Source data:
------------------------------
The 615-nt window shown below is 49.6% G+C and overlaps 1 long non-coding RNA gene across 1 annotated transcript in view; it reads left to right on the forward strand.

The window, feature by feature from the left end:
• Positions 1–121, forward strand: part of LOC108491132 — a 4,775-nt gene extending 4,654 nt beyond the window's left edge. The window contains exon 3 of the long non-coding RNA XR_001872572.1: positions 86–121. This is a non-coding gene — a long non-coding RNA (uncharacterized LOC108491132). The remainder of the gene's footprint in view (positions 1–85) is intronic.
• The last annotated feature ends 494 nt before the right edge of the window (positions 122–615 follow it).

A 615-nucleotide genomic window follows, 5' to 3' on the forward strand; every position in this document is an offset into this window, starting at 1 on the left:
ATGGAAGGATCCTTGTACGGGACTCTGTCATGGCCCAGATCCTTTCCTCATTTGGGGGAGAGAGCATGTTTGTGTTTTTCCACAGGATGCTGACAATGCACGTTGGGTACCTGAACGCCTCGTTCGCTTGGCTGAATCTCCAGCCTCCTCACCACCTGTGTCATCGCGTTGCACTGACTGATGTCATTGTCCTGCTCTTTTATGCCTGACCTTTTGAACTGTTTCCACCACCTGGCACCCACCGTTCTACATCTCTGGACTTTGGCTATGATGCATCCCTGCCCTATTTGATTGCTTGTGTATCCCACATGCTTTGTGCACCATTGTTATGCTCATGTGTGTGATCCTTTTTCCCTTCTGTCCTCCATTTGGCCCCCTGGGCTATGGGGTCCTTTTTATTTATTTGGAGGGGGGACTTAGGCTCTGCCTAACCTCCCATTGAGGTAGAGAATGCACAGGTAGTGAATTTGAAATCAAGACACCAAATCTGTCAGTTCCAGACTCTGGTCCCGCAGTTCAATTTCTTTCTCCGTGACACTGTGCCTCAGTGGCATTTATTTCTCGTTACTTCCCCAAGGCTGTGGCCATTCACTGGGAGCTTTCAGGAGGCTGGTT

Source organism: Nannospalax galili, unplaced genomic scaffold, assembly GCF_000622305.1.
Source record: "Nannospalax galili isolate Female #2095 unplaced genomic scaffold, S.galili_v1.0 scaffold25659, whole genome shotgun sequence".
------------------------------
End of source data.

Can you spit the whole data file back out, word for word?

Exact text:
The 615-nt window shown below is 49.6% G+C and overlaps 1 long non-coding RNA gene across 1 annotated transcript in view; it reads left to right on the forward strand.

The window, feature by feature from the left end:
• Positions 1–121, forward strand: part of LOC108491132 — a 4,775-nt gene extending 4,654 nt beyond the window's left edge. The window contains exon 3 of the long non-coding RNA XR_001872572.1: positions 86–121. This is a non-coding gene — a long non-coding RNA (uncharacterized LOC108491132). The remainder of the gene's footprint in view (positions 1–85) is intronic.
• The last annotated feature ends 494 nt before the right edge of the window (positions 122–615 follow it).

A 615-nucleotide genomic window follows, 5' to 3' on the forward strand; every position in this document is an offset into this window, starting at 1 on the left:
ATGGAAGGATCCTTGTACGGGACTCTGTCATGGCCCAGATCCTTTCCTCATTTGGGGGAGAGAGCATGTTTGTGTTTTTCCACAGGATGCTGACAATGCACGTTGGGTACCTGAACGCCTCGTTCGCTTGGCTGAATCTCCAGCCTCCTCACCACCTGTGTCATCGCGTTGCACTGACTGATGTCATTGTCCTGCTCTTTTATGCCTGACCTTTTGAACTGTTTCCACCACCTGGCACCCACCGTTCTACATCTCTGGACTTTGGCTATGATGCATCCCTGCCCTATTTGATTGCTTGTGTATCCCACATGCTTTGTGCACCATTGTTATGCTCATGTGTGTGATCCTTTTTCCCTTCTGTCCTCCATTTGGCCCCCTGGGCTATGGGGTCCTTTTTATTTATTTGGAGGGGGGACTTAGGCTCTGCCTAACCTCCCATTGAGGTAGAGAATGCACAGGTAGTGAATTTGAAATCAAGACACCAAATCTGTCAGTTCCAGACTCTGGTCCCGCAGTTCAATTTCTTTCTCCGTGACACTGTGCCTCAGTGGCATTTATTTCTCGTTACTTCCCCAAGGCTGTGGCCATTCACTGGGAGCTTTCAGGAGGCTGGTT

Source organism: Nannospalax galili, unplaced genomic scaffold, assembly GCF_000622305.1.
Source record: "Nannospalax galili isolate Female #2095 unplaced genomic scaffold, S.galili_v1.0 scaffold25659, whole genome shotgun sequence".